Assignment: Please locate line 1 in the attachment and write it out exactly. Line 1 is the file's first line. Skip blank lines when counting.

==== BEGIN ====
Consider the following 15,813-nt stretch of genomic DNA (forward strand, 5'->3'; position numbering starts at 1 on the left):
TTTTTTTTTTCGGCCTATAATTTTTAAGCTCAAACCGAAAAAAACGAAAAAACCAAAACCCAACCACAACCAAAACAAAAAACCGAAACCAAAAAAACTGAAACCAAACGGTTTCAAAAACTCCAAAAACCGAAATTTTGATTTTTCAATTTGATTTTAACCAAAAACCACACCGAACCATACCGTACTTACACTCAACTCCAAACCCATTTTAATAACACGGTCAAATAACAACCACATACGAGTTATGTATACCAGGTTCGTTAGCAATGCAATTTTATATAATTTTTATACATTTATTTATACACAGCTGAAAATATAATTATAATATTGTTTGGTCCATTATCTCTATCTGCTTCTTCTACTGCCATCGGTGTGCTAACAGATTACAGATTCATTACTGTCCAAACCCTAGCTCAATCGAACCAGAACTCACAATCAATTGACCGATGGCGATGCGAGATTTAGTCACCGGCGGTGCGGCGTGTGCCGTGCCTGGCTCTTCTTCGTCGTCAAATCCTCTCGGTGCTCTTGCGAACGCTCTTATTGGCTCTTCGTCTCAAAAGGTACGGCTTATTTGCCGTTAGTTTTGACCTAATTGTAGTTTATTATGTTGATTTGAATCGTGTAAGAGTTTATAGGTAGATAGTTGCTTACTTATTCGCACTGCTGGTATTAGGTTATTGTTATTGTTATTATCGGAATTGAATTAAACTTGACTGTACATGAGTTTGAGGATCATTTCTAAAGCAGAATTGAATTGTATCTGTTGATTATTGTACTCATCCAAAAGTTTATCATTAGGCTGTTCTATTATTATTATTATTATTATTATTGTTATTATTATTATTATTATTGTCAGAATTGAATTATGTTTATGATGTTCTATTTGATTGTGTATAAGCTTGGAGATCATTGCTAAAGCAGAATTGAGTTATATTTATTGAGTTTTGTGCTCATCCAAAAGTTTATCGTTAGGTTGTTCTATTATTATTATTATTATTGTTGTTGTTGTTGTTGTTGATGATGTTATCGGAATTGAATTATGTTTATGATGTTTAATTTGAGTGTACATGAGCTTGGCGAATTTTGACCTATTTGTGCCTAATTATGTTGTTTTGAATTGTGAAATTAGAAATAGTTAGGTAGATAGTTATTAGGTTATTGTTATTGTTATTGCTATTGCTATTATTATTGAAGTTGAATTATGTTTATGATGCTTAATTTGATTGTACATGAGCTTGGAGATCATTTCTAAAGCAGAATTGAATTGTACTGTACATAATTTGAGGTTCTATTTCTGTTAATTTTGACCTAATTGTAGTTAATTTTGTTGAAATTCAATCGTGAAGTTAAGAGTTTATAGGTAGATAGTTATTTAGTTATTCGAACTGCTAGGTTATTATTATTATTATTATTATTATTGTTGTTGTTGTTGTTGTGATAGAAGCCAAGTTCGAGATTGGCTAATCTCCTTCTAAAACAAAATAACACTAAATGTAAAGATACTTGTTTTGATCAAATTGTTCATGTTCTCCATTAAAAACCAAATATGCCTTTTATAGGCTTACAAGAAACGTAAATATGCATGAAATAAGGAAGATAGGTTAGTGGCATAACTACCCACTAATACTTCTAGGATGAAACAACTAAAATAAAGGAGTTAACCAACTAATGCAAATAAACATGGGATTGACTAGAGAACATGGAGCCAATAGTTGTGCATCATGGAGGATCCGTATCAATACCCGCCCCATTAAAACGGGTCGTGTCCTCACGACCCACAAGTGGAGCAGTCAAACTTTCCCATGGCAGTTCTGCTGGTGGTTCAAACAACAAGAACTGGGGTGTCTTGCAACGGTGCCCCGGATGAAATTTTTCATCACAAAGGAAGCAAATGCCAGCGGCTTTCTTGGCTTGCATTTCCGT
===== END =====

Consider the following 15,813-nt stretch of genomic DNA (forward strand, 5'->3'; position numbering starts at 1 on the left):